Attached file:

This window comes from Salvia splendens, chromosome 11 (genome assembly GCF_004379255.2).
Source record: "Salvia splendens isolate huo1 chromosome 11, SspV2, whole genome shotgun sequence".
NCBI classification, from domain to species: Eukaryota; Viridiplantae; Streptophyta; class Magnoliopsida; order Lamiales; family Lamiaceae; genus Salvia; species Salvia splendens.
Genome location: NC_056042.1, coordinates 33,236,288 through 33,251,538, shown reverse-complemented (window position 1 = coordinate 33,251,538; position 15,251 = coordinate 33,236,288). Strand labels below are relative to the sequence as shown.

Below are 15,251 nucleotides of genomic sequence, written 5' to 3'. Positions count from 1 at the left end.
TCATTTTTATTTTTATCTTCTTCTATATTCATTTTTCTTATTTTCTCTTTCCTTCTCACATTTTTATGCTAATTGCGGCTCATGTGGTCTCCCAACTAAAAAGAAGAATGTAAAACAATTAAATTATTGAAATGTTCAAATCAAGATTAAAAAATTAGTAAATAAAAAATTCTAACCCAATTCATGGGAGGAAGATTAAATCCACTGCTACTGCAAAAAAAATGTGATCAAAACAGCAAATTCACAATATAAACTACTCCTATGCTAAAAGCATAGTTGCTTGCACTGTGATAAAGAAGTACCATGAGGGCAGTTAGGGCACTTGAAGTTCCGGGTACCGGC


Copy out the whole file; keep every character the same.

This window comes from Salvia splendens, chromosome 11 (genome assembly GCF_004379255.2).
Source record: "Salvia splendens isolate huo1 chromosome 11, SspV2, whole genome shotgun sequence".
NCBI classification, from domain to species: Eukaryota; Viridiplantae; Streptophyta; class Magnoliopsida; order Lamiales; family Lamiaceae; genus Salvia; species Salvia splendens.
Genome location: NC_056042.1, coordinates 33,236,288 through 33,251,538, shown reverse-complemented (window position 1 = coordinate 33,251,538; position 15,251 = coordinate 33,236,288). Strand labels below are relative to the sequence as shown.

Below are 15,251 nucleotides of genomic sequence, written 5' to 3'. Positions count from 1 at the left end.
TCATTTTTATTTTTATCTTCTTCTATATTCATTTTTCTTATTTTCTCTTTCCTTCTCACATTTTTATGCTAATTGCGGCTCATGTGGTCTCCCAACTAAAAAGAAGAATGTAAAACAATTAAATTATTGAAATGTTCAAATCAAGATTAAAAAATTAGTAAATAAAAAATTCTAACCCAATTCATGGGAGGAAGATTAAATCCACTGCTACTGCAAAAAAAATGTGATCAAAACAGCAAATTCACAATATAAACTACTCCTATGCTAAAAGCATAGTTGCTTGCACTGTGATAAAGAAGTACCATGAGGGCAGTTAGGGCACTTGAAGTTCCGGGTACCGGC